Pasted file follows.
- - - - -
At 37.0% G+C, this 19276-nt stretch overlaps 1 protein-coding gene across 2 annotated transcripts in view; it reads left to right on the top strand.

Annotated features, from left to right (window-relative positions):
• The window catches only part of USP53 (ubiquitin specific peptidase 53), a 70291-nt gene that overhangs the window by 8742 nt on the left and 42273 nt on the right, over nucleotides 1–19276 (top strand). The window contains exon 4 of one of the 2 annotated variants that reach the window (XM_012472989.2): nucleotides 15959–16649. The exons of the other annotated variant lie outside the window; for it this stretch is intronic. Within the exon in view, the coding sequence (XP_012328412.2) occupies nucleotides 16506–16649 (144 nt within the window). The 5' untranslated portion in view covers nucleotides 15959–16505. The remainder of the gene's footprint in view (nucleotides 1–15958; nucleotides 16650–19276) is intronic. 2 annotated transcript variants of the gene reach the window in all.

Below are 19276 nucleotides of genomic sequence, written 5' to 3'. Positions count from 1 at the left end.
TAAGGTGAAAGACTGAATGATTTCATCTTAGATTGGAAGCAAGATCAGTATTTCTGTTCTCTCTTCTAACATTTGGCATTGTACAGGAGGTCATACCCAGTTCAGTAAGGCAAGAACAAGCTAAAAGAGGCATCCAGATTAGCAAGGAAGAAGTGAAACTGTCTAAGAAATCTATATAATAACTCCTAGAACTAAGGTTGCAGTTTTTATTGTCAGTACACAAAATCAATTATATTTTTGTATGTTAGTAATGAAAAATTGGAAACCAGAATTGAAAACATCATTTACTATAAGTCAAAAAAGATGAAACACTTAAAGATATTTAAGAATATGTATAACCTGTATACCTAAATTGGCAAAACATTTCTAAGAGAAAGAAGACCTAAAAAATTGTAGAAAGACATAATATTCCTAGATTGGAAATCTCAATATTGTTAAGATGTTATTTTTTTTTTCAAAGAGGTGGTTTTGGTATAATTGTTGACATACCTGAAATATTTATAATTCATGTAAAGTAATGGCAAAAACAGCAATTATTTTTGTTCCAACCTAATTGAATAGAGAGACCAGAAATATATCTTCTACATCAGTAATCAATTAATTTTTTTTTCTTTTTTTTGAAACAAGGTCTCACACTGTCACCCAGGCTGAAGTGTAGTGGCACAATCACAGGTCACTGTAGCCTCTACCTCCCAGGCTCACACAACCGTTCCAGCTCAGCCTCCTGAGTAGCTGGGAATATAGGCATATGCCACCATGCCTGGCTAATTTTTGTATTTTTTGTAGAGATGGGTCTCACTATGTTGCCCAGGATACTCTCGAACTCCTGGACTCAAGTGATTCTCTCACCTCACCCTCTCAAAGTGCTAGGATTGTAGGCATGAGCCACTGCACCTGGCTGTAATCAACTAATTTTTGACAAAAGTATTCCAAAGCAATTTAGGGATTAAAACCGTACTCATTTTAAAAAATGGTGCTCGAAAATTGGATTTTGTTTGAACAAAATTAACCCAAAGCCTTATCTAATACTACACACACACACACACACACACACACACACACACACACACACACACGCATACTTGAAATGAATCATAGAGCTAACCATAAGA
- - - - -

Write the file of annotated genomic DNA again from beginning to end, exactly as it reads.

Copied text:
At 37.0% G+C, this 19276-nt stretch overlaps 1 protein-coding gene across 2 annotated transcripts in view; it reads left to right on the top strand.

Annotated features, from left to right (window-relative positions):
• The window catches only part of USP53 (ubiquitin specific peptidase 53), a 70291-nt gene that overhangs the window by 8742 nt on the left and 42273 nt on the right, over nucleotides 1–19276 (top strand). The window contains exon 4 of one of the 2 annotated variants that reach the window (XM_012472989.2): nucleotides 15959–16649. The exons of the other annotated variant lie outside the window; for it this stretch is intronic. Within the exon in view, the coding sequence (XP_012328412.2) occupies nucleotides 16506–16649 (144 nt within the window). The 5' untranslated portion in view covers nucleotides 15959–16505. The remainder of the gene's footprint in view (nucleotides 1–15958; nucleotides 16650–19276) is intronic. 2 annotated transcript variants of the gene reach the window in all.

Below are 19276 nucleotides of genomic sequence, written 5' to 3'. Positions count from 1 at the left end.
TAAGGTGAAAGACTGAATGATTTCATCTTAGATTGGAAGCAAGATCAGTATTTCTGTTCTCTCTTCTAACATTTGGCATTGTACAGGAGGTCATACCCAGTTCAGTAAGGCAAGAACAAGCTAAAAGAGGCATCCAGATTAGCAAGGAAGAAGTGAAACTGTCTAAGAAATCTATATAATAACTCCTAGAACTAAGGTTGCAGTTTTTATTGTCAGTACACAAAATCAATTATATTTTTGTATGTTAGTAATGAAAAATTGGAAACCAGAATTGAAAACATCATTTACTATAAGTCAAAAAAGATGAAACACTTAAAGATATTTAAGAATATGTATAACCTGTATACCTAAATTGGCAAAACATTTCTAAGAGAAAGAAGACCTAAAAAATTGTAGAAAGACATAATATTCCTAGATTGGAAATCTCAATATTGTTAAGATGTTATTTTTTTTTTCAAAGAGGTGGTTTTGGTATAATTGTTGACATACCTGAAATATTTATAATTCATGTAAAGTAATGGCAAAAACAGCAATTATTTTTGTTCCAACCTAATTGAATAGAGAGACCAGAAATATATCTTCTACATCAGTAATCAATTAATTTTTTTTTCTTTTTTTTGAAACAAGGTCTCACACTGTCACCCAGGCTGAAGTGTAGTGGCACAATCACAGGTCACTGTAGCCTCTACCTCCCAGGCTCACACAACCGTTCCAGCTCAGCCTCCTGAGTAGCTGGGAATATAGGCATATGCCACCATGCCTGGCTAATTTTTGTATTTTTTGTAGAGATGGGTCTCACTATGTTGCCCAGGATACTCTCGAACTCCTGGACTCAAGTGATTCTCTCACCTCACCCTCTCAAAGTGCTAGGATTGTAGGCATGAGCCACTGCACCTGGCTGTAATCAACTAATTTTTGACAAAAGTATTCCAAAGCAATTTAGGGATTAAAACCGTACTCATTTTAAAAAATGGTGCTCGAAAATTGGATTTTGTTTGAACAAAATTAACCCAAAGCCTTATCTAATACTACACACACACACACACACACACACACACACACACACACACACACACGCATACTTGAAATGAATCATAGAGCTAACCATAAGA